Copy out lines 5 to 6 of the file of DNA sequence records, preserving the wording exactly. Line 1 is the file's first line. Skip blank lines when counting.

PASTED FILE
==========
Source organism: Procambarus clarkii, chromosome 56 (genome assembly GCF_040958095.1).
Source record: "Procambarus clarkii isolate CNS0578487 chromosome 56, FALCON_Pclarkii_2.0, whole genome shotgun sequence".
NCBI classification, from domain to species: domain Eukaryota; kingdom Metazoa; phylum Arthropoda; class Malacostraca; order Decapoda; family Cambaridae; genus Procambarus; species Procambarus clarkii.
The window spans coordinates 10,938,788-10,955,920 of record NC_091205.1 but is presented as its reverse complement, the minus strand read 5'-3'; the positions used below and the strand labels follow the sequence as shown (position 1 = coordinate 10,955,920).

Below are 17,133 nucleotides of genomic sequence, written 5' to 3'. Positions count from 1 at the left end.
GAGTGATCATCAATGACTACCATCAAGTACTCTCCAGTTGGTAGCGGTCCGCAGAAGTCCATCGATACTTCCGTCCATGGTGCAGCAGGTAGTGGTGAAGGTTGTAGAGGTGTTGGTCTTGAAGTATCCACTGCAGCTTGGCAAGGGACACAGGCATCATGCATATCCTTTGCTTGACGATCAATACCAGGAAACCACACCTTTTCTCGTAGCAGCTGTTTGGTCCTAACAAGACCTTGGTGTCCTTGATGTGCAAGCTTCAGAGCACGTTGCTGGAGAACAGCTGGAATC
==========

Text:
Below are 17,133 nucleotides of genomic sequence, written 5' to 3'. Positions count from 1 at the left end.
GAGTGATCATCAATGACTACCATCAAGTACTCTCCAGTTGGTAGCGGTCCGCAGAAGTCCATCGATACTTCCGTCCATGGTGCAGCAGGTAGTGGTGAAGGTTGTAGAGGTGTTGGTCTTGAAGTATCCACTGCAGCTTGGCAAGGGACACAGGCATCATGCATATCCTTTGCTTGACGATCAATACCAGGAAACCACACCTTTTCTCGTAGCAGCTGTTTGGTCCTAACAAGACCTTGGTGTCCTTGATGTGCAAGCTTCAGAGCACGTTGCTGGAGAACAGCTGGAATC